The message was clear: Individuals recognized the increased competitiveness of corporate management. Without exception, students and managers alike were increasingly aware of the de-emphasis on management development within many major corporations. Everyone seemed to be looking for a way to become a better career manager as competition grew upper-level management jobs. These trends and other observations led our firm to survey executive and corporate loyalty. The results help quantify the seriousness of the issue, and pose some questions that all of us should ask of ourselves and our companies


For example, our survey suggests that while one loyalty is dying, another is springing to life. In essence, the old loyalty is akin to an employee’s near blind faith in an organization and its leaders, and the new loyalty represents the increased importance of self-interest.               

The top executives we surveyed feel that new contracts of understanding are being formed between employer and employee. These contracts affect both business operations and careers-as was the case with the old loyalty-but the relationship appears now to have more strings attached.      

Clearly, the old standard of working hard and applying yourself no longer holds. This unwritten contract has been undermined. People with 20 years and more of good service are laid off-often with no more compassion than that afforded a new hire who doesn’t work out.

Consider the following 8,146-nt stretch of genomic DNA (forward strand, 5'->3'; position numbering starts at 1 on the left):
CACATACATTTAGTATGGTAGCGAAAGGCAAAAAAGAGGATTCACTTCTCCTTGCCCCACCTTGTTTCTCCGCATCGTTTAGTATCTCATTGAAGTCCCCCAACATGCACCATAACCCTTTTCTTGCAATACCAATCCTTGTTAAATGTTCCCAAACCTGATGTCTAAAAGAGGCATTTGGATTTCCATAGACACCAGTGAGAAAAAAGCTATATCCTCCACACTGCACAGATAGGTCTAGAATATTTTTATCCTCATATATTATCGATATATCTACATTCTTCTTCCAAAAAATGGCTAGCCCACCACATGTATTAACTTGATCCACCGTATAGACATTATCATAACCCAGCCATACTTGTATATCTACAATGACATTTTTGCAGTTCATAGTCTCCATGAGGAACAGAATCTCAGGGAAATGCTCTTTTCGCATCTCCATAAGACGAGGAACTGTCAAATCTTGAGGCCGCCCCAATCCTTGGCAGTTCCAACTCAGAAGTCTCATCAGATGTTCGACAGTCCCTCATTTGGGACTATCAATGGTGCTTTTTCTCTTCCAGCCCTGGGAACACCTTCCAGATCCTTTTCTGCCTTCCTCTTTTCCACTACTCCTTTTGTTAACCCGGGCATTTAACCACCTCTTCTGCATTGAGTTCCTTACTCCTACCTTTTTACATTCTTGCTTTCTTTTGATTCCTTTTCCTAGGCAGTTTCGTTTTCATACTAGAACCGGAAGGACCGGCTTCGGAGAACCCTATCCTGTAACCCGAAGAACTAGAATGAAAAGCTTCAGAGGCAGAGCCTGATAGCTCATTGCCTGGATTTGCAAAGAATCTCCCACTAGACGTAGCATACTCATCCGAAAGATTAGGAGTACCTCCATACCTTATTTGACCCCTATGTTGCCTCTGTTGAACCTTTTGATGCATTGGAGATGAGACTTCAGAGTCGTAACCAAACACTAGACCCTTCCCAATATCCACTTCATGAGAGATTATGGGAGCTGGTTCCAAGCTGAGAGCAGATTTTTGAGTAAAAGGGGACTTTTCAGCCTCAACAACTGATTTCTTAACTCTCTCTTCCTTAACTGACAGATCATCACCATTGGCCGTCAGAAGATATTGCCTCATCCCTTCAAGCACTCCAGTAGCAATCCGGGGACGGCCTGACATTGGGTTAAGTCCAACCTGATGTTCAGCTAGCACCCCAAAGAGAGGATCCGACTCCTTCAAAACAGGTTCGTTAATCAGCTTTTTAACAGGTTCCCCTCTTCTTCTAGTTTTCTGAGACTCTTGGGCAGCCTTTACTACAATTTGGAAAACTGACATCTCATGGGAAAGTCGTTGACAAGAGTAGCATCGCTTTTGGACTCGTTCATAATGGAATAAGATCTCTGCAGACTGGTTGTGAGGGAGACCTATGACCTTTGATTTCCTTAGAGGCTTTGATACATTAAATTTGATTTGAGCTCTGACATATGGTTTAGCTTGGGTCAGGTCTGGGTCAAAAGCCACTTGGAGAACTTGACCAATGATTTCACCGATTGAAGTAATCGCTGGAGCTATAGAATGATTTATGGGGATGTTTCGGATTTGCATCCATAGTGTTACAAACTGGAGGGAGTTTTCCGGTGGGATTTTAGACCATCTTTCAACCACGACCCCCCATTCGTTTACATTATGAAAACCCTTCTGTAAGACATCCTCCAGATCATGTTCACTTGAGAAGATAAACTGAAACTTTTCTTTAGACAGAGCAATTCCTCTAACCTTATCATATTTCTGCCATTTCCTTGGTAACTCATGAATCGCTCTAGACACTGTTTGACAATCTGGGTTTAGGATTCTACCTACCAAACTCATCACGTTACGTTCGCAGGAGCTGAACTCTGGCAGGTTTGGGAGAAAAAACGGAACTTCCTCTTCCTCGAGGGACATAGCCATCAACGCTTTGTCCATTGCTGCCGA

The new loyalty is a more specific contract. The employee still expects to be paid and to be given career advancement opportunities in return for providing services, and the company still expects performance and productivity in return for providing compensation and career opportunities. The difference from the past:

A realization that nothing is forever. Companies and managers would like longer relationships, or so they say, but are willing to accept less.


What is this level of acceptability within your company, within yourself? The answers are important because they affect productivity and our competitiveness worldwide. Briefly, let’s look at three examples of managing loyalty-one done right, one done wrong, and one that might yet be too close to call.

McKinsey & Company, a recognized management consulting firm, typically hires the best and brightest from the nation’s top business schools. The firm is not shy about the performance expectations of its new people. Simply put, the policy is: “Up, or out.”

McKinsey set a goal to hire exception ally talented people. And if these people didn’t become good consultants, the firm felt it was doing all parties equal harm by keeping them around.

On the surface, such a policy appears very threatening. In practice, however, it has developed an intensely loyal group of partners and managers and probably the most loyal alumni association of any business in the nation. It is interesting to note that most consultants who leave McKinsey do so voluntarily. Very few, in fact, are asked to find more suitable work.

The message: McKinsey was bold enough to make clear its expectations of performance. The firm put its cards on the table early on and established effective two-way communication on a routine and frequent basis. Departing McKinsey consultants benefited from their experiences, and they benefited further by leaving early enough in their careers to apply those job experiences elsewhere. Quite frankly, most simply find it difficult to be this honest with people.